Jul 30, 2002

Report on the 58th Session of the Commission on Human Rights in Geneva

The 58th Session of the Commission of Human Rights met in Geneva from March 18 to April 26, 2002. The Commission debated a wide series of human rights matters including the follow up to the World Conference on Racism; the occupied Palestinian territory; and the effects on human rights of efforts to combat international terrorism in the wake of the September 11th attacks in the United States.

The UNPO General Secretary, Erkin Alptekin, Director General, Karl van Habsburg and staff attended the session and helped lobby on behalf of Members. Members from Cabinda, Chechenia, East Turkestan, The Moluccas and Tibet were also present. Interventions were made on the human rights situation of the above Members, among others, and a number of agenda items relating to the political and economic situation of UNPO Members were discussed. A number of urgent interventions, including the situation in Cabinda, were unable to be made, due to the continued rescheduling of the agenda and the curtailment of time allotted to NGOs. Under the agenda item on the violation of human rights in any country, resolutions were adopted on Burundi, South-eastern Europe, the Democratic Republic of the Congo, Iraq, Sudan, Cuba, Afghanistan, Myanmar, Sierra Leone and on the matter of Lebanese detainees held in Israel. A draft resolution on the Republic of Chechenia was defeated on roll-call.

Though no further resolutions relating to UNPO Members were passed, several state interventions did raise the question of important human rights violations. The statement of the delegation of Spain on behalf of the EU expressed concern about human rights violations in Xinjiang (East Turkestan) and Tibet: “Widespread use of the death penalty has increased in the framework of the “strike hard” campaign, which also resulted in further serious infringements of the right to due process of law of detained and accused persons. The Chinese authorities continue to withhold information about the impact of the campaign. Furthermore, capital punishment is used without respect for minimal legal standards.” These concerns, however, did not materialise into support for a China resolution. The statement also welcomed approval of Indonesia’s autonomy laws for Aceh and Papua, as well as the Malino peace agreement in the Moluccas, which were mentioned in Indonesia’s statement. The questions of continued violations of human rights in West Papua and the Moluccas (see article) were discussed at length in two briefings, the latter co- organised by the UNPO.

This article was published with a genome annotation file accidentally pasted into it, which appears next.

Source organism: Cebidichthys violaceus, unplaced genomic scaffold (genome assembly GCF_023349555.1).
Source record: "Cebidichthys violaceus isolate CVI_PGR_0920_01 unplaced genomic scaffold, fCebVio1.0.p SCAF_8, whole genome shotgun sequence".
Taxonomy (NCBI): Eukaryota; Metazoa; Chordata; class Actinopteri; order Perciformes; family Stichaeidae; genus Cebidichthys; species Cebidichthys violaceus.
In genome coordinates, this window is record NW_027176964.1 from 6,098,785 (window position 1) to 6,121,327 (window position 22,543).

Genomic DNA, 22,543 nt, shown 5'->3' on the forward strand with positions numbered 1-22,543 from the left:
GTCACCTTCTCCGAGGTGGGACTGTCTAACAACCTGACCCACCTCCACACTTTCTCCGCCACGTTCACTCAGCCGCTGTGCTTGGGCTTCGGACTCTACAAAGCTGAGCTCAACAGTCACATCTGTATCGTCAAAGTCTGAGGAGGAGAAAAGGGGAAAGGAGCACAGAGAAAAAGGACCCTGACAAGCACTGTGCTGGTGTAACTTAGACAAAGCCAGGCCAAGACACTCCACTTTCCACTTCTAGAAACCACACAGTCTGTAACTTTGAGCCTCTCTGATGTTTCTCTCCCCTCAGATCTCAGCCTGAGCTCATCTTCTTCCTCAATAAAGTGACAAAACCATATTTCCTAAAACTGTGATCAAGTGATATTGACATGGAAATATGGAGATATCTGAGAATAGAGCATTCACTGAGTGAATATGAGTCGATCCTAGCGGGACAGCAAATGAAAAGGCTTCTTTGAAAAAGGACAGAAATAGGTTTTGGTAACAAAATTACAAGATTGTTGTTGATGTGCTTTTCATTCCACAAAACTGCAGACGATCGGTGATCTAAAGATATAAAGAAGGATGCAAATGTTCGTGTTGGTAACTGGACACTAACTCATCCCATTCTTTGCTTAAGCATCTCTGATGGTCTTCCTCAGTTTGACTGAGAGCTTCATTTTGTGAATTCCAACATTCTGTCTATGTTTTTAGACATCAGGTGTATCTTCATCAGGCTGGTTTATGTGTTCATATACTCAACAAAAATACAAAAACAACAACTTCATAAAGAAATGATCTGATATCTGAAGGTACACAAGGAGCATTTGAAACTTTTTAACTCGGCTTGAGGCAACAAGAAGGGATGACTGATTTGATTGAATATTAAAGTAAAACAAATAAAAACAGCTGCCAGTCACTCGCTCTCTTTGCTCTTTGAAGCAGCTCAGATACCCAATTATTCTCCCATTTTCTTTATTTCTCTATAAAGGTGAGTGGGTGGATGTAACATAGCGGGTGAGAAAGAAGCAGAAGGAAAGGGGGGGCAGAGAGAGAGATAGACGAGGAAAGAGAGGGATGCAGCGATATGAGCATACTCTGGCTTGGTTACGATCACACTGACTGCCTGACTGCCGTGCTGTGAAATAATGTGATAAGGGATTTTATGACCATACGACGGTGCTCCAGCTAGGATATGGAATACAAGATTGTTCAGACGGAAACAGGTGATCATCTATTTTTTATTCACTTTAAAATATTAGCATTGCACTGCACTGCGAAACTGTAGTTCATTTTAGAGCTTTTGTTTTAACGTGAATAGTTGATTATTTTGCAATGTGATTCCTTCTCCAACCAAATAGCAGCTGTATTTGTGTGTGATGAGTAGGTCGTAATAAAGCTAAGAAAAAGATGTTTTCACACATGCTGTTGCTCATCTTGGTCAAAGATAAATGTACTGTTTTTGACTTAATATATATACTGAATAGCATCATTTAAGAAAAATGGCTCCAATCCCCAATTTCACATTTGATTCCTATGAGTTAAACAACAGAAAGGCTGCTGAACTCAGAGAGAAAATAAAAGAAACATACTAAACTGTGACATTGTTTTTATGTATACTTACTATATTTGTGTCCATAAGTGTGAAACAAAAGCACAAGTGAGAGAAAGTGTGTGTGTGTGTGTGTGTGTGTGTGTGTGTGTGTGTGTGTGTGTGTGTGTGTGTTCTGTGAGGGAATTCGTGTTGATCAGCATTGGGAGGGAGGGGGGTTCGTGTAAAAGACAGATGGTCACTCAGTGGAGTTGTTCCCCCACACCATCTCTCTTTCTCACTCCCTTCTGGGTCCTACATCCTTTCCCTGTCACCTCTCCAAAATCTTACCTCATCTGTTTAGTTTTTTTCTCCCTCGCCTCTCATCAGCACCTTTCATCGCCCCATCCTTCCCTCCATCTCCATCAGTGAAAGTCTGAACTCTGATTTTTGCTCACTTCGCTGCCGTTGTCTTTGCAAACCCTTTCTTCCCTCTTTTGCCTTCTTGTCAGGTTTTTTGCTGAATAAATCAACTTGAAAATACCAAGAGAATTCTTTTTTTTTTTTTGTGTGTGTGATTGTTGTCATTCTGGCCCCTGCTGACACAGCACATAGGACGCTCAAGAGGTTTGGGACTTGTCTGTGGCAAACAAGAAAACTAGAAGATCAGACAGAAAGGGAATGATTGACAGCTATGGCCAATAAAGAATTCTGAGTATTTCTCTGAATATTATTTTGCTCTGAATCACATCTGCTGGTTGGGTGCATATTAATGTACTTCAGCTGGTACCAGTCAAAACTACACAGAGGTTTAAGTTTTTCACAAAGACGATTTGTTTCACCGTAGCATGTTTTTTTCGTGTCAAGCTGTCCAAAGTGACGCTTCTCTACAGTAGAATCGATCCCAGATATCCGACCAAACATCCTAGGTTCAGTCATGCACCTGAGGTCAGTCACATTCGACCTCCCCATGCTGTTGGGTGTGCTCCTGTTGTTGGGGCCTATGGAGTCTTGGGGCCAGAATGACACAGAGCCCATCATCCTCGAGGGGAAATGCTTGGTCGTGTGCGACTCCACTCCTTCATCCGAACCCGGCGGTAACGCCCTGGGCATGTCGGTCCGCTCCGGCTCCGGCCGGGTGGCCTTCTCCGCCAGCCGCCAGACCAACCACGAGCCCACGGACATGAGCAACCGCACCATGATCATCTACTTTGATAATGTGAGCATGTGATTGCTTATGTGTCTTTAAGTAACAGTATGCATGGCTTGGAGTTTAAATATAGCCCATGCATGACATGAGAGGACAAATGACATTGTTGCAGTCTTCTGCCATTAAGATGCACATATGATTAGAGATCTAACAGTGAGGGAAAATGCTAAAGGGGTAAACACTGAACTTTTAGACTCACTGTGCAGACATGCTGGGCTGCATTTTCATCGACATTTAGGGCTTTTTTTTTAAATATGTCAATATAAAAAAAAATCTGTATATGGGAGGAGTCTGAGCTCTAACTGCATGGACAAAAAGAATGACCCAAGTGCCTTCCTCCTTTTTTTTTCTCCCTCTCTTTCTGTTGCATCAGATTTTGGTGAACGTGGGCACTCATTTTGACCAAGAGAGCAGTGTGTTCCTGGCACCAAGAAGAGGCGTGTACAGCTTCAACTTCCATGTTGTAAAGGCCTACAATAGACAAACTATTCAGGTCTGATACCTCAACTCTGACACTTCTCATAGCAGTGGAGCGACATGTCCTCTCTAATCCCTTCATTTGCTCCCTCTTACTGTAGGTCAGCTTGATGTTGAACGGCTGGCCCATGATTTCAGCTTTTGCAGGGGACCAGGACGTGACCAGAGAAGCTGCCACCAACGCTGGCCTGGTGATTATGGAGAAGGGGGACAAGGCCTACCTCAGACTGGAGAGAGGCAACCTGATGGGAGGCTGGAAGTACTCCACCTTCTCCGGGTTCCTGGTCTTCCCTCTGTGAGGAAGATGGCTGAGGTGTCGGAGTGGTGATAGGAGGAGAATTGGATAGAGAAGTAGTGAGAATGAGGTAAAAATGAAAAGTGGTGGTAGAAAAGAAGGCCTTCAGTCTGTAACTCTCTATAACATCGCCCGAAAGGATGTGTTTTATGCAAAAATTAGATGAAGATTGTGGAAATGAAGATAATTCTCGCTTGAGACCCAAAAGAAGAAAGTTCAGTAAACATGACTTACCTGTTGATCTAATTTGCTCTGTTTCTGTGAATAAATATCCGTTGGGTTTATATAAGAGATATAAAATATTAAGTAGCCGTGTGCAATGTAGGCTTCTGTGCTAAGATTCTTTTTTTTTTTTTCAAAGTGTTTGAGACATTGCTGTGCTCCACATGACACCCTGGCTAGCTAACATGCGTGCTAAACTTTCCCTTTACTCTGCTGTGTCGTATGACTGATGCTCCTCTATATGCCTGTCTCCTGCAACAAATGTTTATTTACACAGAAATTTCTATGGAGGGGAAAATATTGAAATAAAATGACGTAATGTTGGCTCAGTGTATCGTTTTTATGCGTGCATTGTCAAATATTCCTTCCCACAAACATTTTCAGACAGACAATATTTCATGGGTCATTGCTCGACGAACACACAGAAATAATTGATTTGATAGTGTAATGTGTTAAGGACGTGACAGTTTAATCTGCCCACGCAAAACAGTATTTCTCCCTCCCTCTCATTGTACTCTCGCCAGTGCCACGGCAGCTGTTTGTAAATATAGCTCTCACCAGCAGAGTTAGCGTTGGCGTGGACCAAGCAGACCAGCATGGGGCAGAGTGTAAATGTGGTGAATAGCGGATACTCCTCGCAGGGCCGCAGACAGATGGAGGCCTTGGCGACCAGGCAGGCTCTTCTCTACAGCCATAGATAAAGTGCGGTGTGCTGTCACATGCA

During the Papua briefing a report entitled “The abduction and Assassination of Theys Hiyo Eluay was premeditated and politically motivated”, was distributed. The report also divulged information on the spread of Jihad militias into Papua in 2001, and that around 3000 Jihad members were already present in Papua.

The rise of terrorism was also a great concern of the Committee following the events of September 11th , though much emphasis was also put on the balance between human rights and security. The report of the High Commissioner (E/CN.4/2002/18) referred to a joint statement on the issue by 17 rapporteurs on the occasion of human rights day: “The special rapporteurs and experts expressed their deep concern over anti-terrorist and national security legislation and other measures adopted or contemplated that might infringe upon the enjoyment by all of their human rights and fundamental freedoms. They warned against human rights violations and measures that have targeted particular groups such as human rights defenders, migrants, asylum-seekers and refugees, religious and ethnic minorities, political activists and the media…Ensuring that innocent people do not become victims of counter-terrorism measures should be an important component of anti-terrorism strategy…In order to construct the solid human rights culture required to root out terrorism, there is a need to bridge the gulf between human rights norms and their application in reality.”